How Multicast Support Works in NB-IoT

Multicast transmissions in Narrowband Internet of Things (NB-IoT) operate within the framework of the Single Cell Point to Multipoint (SC-PTM) service. This service facilitates efficient group message delivery, particularly beneficial for implementing software or firmware updates across multiple devices concurrently. SC-PTM derives from the architecture of the Multimedia Broadcast Multicast Service (eMBMS) and is responsible for providing the air interface that supports single-cell broadcast and multicast transmissions.

SC-PTM in NB-IoT shares a similar design with LTE-M SC-PTM and is characterized by the definition of two logical channels: the Single Cell Multicast Control Channel (SC-MCCH) and the Single Cell Multicast Traffic Channel (SC-MTCH). Both these logical channels are mapped onto the Narrowband Physical Downlink Shared Channel (NPDSCH). Scheduling of the NPDSCH is coordinated by the Narrowband Physical Downlink Control Channel (NPDCCH), which is transmitted within two new common search spaces associated with the SC-MCCH and SC-MTCH.

The Type-1A Common Search Space (CSS) houses NPDCCH candidates, where the Cyclic Redundancy Check (CRC) is scrambled by the Single Cell Radio Network Temporary Identifier (SC-RNTI) that schedules the NPDSCH carrying the SC-MCCH. Given the SC-MCCH’s similarity to paging – that is, its broadcast nature targeting a group of devices within a cell – the design of Type-1A CSS mirrors that of Type-1 CSS. Here, NPDCCH candidates can only initiate at the start of the search space.

On the other hand, Type-2A CSS holds NPDCCH candidates, with the CRC scrambled by the Group RNTI (G-RNTI), scheduling the NPDSCH that carries the SC-MTCH. Maintaining scheduling flexibility for SC-MTCH is crucial, hence Type-2A CSS adopts the design principles of Type-2 CSS. This entails defining several starting points for NPDCCH candidates.

Upon receiving an SC-PTM service configuration from the higher layer, a device identifies the scheduling information of System Information Block 20 (SIB20-NB) after reading System Information Block 1 (SIB1-NB). The SIB20-NB contains the necessary information to acquire the SC-MCCH configurations associated with SC-PTM transmission in the cell. Through the SC-MCCH, a device can further discover the configuration information of the SC-MTCH that carries the multicast service of interest. Each cell can configure one SC-MCCH, and this may support up to 64 simultaneous multicast and broadcast services transmitted over the SC-MTCH. Both anchor and non-anchor carriers can be utilized to carry SC-MCCH and SC-MTCH.

16-QAM modulation for NB-IoT

The incorporation of 16-QAM modulation paved the way for enhanced data rates in NB-IoT, catering to applications necessitating larger data transmission, such as firmware updates for IoT devices. It’s important to note that the implementation of 16-QAM in NB-IoT is contingent on a high Signal-to-Noise Ratio (SNR), implying its use when the device exhibits an excellent network connection. Conversely, in challenging radio conditions, a simpler modulation scheme is selected to guarantee reliable communication.

  • This modulation scheme allows the transmission of 4 bits per symbol, doubling the data rate over the previously standard QPSK (Quadrature Phase Shift Keying) modulation, which only transmits 2 bits per symbol.
  • The use of 16-QAM in NB-IoT is contingent on high Signal-to-Noise Ratio (SNR) conditions, which means it is generally used when the device has an excellent network connection.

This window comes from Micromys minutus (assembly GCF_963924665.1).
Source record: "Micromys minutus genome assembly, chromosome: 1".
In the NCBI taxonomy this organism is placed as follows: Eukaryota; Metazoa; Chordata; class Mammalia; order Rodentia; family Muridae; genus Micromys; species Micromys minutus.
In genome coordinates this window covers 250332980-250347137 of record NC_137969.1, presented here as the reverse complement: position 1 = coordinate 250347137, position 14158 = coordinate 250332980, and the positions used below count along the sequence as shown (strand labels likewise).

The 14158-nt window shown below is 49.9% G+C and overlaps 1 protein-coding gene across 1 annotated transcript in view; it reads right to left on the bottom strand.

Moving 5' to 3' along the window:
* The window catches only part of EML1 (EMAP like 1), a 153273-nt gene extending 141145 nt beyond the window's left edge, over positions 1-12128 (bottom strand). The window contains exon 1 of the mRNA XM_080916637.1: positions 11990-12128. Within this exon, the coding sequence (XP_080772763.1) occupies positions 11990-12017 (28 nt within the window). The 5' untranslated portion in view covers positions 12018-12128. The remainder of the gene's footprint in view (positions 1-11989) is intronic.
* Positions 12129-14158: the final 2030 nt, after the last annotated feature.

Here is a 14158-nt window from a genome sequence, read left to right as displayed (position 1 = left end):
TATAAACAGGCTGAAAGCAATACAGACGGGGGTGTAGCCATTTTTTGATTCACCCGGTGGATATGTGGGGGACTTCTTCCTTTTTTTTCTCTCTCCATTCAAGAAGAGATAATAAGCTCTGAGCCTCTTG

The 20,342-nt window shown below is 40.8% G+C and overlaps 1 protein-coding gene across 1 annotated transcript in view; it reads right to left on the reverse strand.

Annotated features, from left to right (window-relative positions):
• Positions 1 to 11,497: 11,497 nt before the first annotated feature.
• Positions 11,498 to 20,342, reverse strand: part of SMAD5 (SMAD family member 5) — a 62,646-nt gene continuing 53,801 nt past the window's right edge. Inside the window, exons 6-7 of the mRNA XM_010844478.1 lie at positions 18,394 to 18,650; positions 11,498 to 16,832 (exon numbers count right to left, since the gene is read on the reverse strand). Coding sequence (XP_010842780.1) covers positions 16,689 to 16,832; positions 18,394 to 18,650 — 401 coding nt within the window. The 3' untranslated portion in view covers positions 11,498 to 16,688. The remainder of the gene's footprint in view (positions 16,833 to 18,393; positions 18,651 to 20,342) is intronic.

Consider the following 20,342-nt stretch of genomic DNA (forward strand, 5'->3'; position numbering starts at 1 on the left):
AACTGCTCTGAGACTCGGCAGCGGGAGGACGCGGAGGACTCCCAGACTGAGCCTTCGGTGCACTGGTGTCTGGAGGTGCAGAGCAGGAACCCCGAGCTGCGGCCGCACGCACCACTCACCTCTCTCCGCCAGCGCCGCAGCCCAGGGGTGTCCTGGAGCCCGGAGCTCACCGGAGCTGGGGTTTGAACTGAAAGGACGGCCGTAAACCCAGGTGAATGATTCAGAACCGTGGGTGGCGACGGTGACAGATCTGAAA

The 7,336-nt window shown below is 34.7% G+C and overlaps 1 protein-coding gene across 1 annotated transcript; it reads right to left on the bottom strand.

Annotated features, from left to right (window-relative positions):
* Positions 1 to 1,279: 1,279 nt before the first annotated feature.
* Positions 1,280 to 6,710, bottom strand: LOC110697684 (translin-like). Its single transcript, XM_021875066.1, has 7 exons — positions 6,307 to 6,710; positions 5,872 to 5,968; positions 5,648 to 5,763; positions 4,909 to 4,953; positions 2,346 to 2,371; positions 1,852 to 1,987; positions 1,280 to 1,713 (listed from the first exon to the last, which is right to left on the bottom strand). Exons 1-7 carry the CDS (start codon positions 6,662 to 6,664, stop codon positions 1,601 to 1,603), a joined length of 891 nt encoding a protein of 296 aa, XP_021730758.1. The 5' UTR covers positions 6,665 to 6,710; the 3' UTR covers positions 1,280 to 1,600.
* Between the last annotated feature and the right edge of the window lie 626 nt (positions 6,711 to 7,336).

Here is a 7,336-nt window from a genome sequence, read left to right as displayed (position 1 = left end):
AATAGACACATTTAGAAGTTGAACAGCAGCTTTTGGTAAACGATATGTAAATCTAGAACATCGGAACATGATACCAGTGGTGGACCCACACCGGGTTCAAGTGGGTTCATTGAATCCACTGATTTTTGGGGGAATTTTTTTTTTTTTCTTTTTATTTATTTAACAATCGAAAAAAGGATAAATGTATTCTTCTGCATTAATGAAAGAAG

• In challenging radio conditions, simpler modulation schemes like BPSK or QPSK are used instead to ensure reliable communication.
  • The incorporation of 16-QAM modulation has increased the potential for higher data rates in NB-IoT systems, thus enabling support for more data-intensive applications.


The evolving landscape of NB-IoT technology has witnessed remarkable advancements and improvements, especially in the area of RRC layer operations. The examination of these enhancements underscores the importance of a more efficient and tailored approach to address the unique demands of IoT applications. The incorporation of RRC Inactive state and Small Data Transmission solutions has proven to be highly beneficial for the NB-IoT ecosystem, offering significant improvements in performance metrics such as packet delay reduction, energy conservation, and resource utilization.

Simultaneously, the development and integration of new functionalities such as multicast support further amplifies the potential and versatility of NB-IoT systems. This feature, leveraging efficient group message delivery and advanced broadcast/multicast mechanisms, ushers in a plethora of novel applications spanning multimedia distribution, advanced driving, and public safety.

The addition of 16-QAM modulation has opened the door for enhanced data rates, catering to the needs of applications requiring larger data transmission. Though its usage is contingent upon high Signal-to-Noise Ratio conditions, this modulation scheme considerably expands the bandwidth efficiency and data-intensive capability of NB-IoT systems.

These advancements reflect a responsive evolution of NB-IoT, showing promise in accommodating the rapidly growing demands of IoT applications and enabling a more connected and intelligent world.



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  • IEEE Wireless Communications, pp. 124-130, Ultra-Reliable and Low-Latency Communications in 5G Downlink: Physical Layer Aspects, June 2018, Ji, H; Park, S; Yeo, J; Kim, Y; Lee, J; Shim, B
  • 3GPP RP-190489, NR mobility enhancements
  • 3GPP RP-191600, LTE-NR & NR-NR Dual Connectivity and NR Carrier Aggregation enhancements
  • 3GPP TR 38.889, Study on NR-based access to unlicensed spectrum
  • 3GPP TR 38.825, Study on NR industrial Internet of Things (IoT)